Foster by Claire Keegan is a story set in Ireland in rural Wexford, in the 1980s. It tells of a young girl who is fostered to the Kinsella family over the summer months. This story is based on the juxtaposition of her life with her own family, and of that with her foster family. It is a
May 25, 2011 rated it it was amazing
I found this book very warm, yet a little confused as I progressed through the story. As I moved from page to page I had so many questions for the little girl, and then found I had so many questions for both set of adults.You start by looking through the childs eyes of the world around her and see how detached she is from the whole situation. I began to wonder how many children are in the house altogther, why did they send her with nothing only the clothes on her back. You begin to move to the f ...more
Rebecca McNutt
Jun 22, 2016 rated it it was amazing
Shelves: ireland, orphan, fiction
This book was short, but intense and unforgettable, giving readers a view of Ireland's foster care system and of a little girl who manages to find a second chance.
J. O'Brien
Jun 11, 2014 rated it it was amazing
One of the best books I've read in a long time. It's not a long story, more of a novella really but that doesn't matter, it's as long as it needs to be.

Keegan tells her story with restraint, honesty and a sense of truth that is refreshing. She does not intrude on the narrative with a showy voice, or stylistic verbosity, she simply lets the story unfold as it needs to. I admire this greatly. She allows the characters and their world to live and breath.

This is what Literary fiction is made for.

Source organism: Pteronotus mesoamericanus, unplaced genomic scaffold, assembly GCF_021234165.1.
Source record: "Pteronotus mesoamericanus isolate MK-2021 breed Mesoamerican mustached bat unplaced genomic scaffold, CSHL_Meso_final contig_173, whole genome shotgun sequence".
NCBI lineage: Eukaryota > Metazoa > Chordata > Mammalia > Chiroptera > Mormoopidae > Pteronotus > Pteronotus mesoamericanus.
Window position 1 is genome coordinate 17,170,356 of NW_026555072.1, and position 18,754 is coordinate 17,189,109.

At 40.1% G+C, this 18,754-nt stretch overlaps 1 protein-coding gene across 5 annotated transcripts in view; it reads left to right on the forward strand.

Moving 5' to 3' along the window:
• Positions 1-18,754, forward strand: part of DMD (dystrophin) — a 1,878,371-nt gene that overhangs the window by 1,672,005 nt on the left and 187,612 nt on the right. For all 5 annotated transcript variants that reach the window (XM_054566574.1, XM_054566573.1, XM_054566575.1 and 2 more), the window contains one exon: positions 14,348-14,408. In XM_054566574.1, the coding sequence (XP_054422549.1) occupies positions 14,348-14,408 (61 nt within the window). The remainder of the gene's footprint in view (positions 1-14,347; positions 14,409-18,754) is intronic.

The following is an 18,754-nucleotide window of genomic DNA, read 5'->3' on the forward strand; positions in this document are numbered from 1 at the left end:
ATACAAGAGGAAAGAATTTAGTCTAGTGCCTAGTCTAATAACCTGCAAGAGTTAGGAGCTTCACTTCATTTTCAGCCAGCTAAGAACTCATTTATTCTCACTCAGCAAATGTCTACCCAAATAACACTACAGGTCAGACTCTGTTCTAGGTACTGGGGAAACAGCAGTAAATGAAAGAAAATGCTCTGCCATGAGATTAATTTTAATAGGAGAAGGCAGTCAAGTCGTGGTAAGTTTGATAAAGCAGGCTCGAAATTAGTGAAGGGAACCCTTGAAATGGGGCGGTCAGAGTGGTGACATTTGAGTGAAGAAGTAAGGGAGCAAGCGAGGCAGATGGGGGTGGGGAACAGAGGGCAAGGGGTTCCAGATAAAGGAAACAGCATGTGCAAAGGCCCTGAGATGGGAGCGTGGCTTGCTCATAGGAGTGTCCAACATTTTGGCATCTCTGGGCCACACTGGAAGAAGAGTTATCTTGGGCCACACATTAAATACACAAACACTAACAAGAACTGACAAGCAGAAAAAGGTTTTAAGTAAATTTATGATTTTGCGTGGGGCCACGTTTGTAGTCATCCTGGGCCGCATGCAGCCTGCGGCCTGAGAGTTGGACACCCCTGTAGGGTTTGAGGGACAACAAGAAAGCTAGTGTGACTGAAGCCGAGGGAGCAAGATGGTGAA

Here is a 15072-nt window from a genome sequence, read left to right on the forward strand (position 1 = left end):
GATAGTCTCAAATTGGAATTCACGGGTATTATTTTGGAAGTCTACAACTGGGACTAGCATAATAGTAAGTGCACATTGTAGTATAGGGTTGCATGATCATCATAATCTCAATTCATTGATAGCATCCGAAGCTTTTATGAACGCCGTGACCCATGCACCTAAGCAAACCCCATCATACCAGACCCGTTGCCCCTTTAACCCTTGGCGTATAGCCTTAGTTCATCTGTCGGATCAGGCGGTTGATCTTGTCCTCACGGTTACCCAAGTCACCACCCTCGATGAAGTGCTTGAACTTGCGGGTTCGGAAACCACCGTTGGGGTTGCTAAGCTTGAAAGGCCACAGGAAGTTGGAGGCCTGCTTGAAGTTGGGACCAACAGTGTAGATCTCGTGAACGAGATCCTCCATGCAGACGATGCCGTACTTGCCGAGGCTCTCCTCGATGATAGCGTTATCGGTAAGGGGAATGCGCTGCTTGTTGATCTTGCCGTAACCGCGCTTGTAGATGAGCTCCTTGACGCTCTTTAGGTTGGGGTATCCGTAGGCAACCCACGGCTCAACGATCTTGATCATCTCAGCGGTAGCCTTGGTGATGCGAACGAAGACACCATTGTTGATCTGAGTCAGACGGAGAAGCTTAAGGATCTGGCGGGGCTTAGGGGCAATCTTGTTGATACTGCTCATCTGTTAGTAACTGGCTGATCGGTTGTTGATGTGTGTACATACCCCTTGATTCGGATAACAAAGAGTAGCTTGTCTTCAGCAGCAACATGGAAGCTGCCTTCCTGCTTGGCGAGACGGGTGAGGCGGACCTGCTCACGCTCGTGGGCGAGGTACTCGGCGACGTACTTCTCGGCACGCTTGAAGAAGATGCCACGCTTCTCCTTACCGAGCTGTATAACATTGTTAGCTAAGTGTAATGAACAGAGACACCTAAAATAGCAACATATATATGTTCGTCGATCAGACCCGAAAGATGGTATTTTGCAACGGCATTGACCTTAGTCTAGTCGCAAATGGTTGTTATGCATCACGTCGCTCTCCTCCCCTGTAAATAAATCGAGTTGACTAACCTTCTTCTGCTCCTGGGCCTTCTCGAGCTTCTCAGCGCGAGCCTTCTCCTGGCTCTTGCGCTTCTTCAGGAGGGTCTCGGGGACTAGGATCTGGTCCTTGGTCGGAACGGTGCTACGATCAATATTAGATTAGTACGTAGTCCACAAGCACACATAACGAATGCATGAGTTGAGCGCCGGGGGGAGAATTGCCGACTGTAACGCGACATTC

Jennifer B.
Aug 04, 2018 rated it it was amazing
This moving little novella about a quiet little girl who isn't entirely wanted by her family really spoke to me.
Aug 14, 2019 rated it liked it
This 88-page long story is set in rural Ireland, in an unexpectedly warm summer of 1981, when the protagonist, 8 year-old girl arrives to stay with a foster family. After the summer spent with the new family, things will never be the same for her any more.
I liked the subtle mysteriousness in the narration, through which Keegan leaves questions opened without explicitly explaining. At times the realistic background blurs into Gothic.The themes intertwine gently, and the author lets us imagine an
Teresa Mills-clark
Jun 09, 2014 rated it it was amazing
This is one of the books I bought while in Ireland by an Irish author.

Poignant. It caused me to smile and sigh and shed tears.

Here's a quote to mull over:

" 'Ah, the women are nearly always right, all the same,' he says. 'Do you know what the women have a gift for?'
'Eventualities. A good woman can look far down the line and smell what's coming before a man even gets a sniff of it.' "
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Claire Keegan was born in Wexford in 1968.
Her story collections are Antarctica (London, Faber and Faber, 1999/New York, Grove/Atlantic, 1999); Walk the Blue Fields (Faber and Faber, 2007/ Grove Press, Black Cat, 2008); and the single story Foster (Faber and Faber, 2010).
Her awards include The Francis MacManus Award; The William Trevor Prize; the Olive Cook Award; the Los Angeles Times Book of the

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“Many's the man lost much just because he missed a perfect opportunity to say nothing.” 11 likes
“Eventualities. A good woman can look far down the line and smell what is coming before a man even gets a sniff of it.” 3 likes